I’m a licensed therapist and a mental health journalist, but when I get home at night and my laptop blinks to life, I’m a fangirl. Fictional characters have transported me through more than one challenge in my life, from job interviews to bad dates to the death of my mother. Story is powerful, and it doesn’t matter whether it’s coming from across the table or from your Netflix account.
Last winter break, desperate to detox from graduate school, I went on a therapeutic TV binge. In a superhuman feat requiring years of fangirl preparation, I inhaled almost 100 episodes of CBS’s hit drama The Good Wife in just a few weeks. The show’s brilliant take on office politics and its pioneering female roles made me sit up straight. And before you could say “Christine Baranski” three times fast, I began to take notes.
Perhaps my professors might cringe and weep, but I learned more about my abilities and my goals in those two weeks than I have in five years of graduate education. The field of psychology is dominated by women, so you’d think that the following wisdom have come up once or twice. But the truth is that sometimes TV is the best teacher of them all. Here are five lessons the show taught me that have legitimately changed my entire life in the last seven months.
1. “I want what I’m worth.” – Diane Lockhart
It’s a novel concept these days for anyone under the age of 30 to demand their worth. We’ve been taught to be grateful for any opportunity, but gratitude and internship upon internship don’t pay those bills or those scary student loans.
When the ever so fabulous Diane Lockhart uttered these five little words in season 5, my life spun on its axis. I started turning down writing gigs that didn’t pay. When professionals emailed me for advice, I politely told them my feedback wasn’t free. Bold move by bold move, I started untangling myself from the professional relationships that expected me to do anything and everything for free. The kindness of my heart was officially closed for business.
And you know what happened? The moment I started valuing myself, other people were willing to pay me for my talents. I want what I’m worth, and there’s no shame in that.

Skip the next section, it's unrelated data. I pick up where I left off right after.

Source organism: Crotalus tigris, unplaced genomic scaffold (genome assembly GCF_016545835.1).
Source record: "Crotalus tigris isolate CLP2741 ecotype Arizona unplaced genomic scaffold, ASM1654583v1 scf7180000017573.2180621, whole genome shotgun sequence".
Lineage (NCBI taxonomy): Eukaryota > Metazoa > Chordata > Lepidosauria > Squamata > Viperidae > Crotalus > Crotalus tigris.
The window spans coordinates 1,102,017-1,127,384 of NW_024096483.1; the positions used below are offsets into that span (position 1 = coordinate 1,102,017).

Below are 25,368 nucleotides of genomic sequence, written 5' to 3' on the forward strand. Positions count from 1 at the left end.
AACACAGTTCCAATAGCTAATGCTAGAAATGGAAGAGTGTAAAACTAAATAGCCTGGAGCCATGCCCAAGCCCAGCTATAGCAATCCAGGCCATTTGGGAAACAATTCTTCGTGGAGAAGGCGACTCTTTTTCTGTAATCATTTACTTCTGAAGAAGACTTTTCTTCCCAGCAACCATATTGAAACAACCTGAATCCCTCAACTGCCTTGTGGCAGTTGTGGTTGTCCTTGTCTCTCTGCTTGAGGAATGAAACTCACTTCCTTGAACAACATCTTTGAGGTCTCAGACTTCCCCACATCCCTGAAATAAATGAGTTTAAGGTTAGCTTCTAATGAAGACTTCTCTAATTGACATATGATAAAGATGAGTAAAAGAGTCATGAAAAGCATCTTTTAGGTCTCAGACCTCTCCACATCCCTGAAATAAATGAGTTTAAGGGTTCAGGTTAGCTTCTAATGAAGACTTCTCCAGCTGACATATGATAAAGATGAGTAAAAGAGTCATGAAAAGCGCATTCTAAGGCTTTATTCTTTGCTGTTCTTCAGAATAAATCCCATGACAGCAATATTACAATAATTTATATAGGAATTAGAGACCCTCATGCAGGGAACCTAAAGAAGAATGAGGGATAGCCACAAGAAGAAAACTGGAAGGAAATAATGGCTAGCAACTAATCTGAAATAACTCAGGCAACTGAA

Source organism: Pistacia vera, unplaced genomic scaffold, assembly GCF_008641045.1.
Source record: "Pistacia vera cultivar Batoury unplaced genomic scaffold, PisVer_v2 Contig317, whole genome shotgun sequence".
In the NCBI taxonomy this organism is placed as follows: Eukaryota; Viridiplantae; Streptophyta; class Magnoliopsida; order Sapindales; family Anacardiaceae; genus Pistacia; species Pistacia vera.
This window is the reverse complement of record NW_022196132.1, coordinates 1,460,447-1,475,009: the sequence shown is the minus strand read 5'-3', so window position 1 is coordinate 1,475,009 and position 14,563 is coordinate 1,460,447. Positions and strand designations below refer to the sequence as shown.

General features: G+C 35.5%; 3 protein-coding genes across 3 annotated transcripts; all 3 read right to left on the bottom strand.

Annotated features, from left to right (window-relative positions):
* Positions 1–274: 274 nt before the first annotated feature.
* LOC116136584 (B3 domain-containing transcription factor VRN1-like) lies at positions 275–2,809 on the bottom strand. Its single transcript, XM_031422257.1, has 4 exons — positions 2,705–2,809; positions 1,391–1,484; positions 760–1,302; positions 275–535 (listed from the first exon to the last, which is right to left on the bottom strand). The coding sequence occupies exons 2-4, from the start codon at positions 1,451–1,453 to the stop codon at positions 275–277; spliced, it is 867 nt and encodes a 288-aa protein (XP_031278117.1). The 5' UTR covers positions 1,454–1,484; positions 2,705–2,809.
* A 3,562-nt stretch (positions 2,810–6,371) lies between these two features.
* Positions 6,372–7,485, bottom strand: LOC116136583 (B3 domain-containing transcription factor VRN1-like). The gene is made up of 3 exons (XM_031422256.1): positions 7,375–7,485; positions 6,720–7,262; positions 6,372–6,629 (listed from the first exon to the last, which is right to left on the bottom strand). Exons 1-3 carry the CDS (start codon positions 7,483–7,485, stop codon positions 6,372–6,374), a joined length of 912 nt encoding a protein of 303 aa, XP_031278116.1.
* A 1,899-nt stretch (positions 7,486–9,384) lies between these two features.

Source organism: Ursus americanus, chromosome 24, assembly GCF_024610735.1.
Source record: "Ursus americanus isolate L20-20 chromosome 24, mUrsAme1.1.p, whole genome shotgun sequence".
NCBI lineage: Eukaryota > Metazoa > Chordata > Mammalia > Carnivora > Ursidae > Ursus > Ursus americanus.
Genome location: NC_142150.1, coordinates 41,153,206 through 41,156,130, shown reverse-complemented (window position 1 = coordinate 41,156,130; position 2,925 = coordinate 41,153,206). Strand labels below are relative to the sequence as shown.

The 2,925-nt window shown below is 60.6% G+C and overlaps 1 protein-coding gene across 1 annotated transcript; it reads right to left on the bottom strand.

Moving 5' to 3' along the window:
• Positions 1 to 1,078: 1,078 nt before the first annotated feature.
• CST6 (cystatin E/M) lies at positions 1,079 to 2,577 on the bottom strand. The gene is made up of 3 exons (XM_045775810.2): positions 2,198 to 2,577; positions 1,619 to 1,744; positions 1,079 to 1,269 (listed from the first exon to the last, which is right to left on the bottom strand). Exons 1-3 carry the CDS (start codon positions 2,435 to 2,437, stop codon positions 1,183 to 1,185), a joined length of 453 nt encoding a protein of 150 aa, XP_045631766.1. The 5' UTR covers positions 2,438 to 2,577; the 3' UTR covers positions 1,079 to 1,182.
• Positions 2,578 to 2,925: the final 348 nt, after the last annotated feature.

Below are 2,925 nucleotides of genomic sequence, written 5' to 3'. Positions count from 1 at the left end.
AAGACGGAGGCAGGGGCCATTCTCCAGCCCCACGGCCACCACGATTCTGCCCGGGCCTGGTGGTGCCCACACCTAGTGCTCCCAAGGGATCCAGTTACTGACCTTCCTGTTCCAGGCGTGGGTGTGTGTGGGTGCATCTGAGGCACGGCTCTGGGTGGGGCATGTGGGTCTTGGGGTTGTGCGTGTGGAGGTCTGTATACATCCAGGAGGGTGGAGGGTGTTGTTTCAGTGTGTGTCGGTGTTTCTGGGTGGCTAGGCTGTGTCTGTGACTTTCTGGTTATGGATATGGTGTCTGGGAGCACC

2. “You’re a good lawyer, but you’re always waiting for people to give you things.” – Kalinda Sharma
One of the myths we sometimes tell ourselves professionally is that if you work hard enough, people will start to notice. This might be true, but that doesn’t necessarily mean you’ll be rewarded for it.
Kalinda is such a fierce and beautifully written example of how to ask for what you want. When she doesn’t like her salary, she says so. When she thinks she can do a better job than a competitor, you know it.
This January I stopped waiting around for recognition and I started asking for it. There’s a difference between ego and assertiveness, and I found that simply being excited and courageous enough to tell people about my goals and my projects could garner the respect I deserved.
3. “I want a happy life, and I want to control my own fate.” – Alicia Florrick
Our heroine Alicia hasn’t always had control over her fate, as demonstrated by the show’s premise. But over the show’s first five seasons, we’ve seen her gain back power over her career, her relationships, and her fate, inch by dogged inch.
Not everything is in my control, but I am most certainly am lord over how and when I choose to react to my emotions. Controlling your fate is about taking the time to define your values and your purpose, rather than be tossed about in the rat race that involves living and breathing the approval and praise of others. Alicia is the perfect example of how to be goal-driven but also live above and beyond the need to please or present yourself as perfect.
4. “I’m feeling a bit vulnerable, but I’m going to to use it.” – Elsbeth Tascioni
Speaking of not being perfect, guest actress Carrie Preston (True Blood alum) plays the delightfully quirky genius, Elsbeth Tascioni. I fell in love with Elsbeth from the very beginning, because she excelled at her job and commanded respect without fitting into any lawyer trope I’ve ever seen on TV.
Elsbeth lives outside the box, and she’s not afraid to fangirl a little over the ladies on the show. Always cheerful, she gives people the benefit of the doubt, but when they abuse that privilege, she doesn’t shirk away. Ms. Tascioni taught me that when someone stomps on my emotions, I should use it as fuel for my own devices. After all, the best revenge is living well, isn’t it?
5. “When the door you’ve been knocking at finally swings open, you don’t ask why. You run through.” – Diane Lockhart
These were the words that Diane told Alicia when she offered her a chance at partnership with the firm, and perhaps the ones that I keep the closest for retrieval. As much as women can doubt our abilities, we are even more susceptible to questioning our successes. No one can turn a victory into anxiety faster than I can, but day by day I am learning just to run through and not look back.
Two weeks ago I sent some of my writing to a literary agent. The bold move was part of my weekly routine where I practice getting rejected so I could get immune to the word “no” and not take it so personally. But I didn’t get rejected. I heard a yes. An empathetic yes. My brain was prepped to kick into worry mode, or to wonder what on earth possess an agent to take a chance on me. But Diane’s words were right where I needed them, urging me not to waste my time with explanations.
Season 6 of The Good Wife returns September 21, and you can bet I’ll be watching, ready to take notes. Perhaps it seems silly to spin such life lessons from television, but as a therapist, I always urge people to pay attention to what works. So if the doors keep swinging open, you can bet that I’ll keep running through them.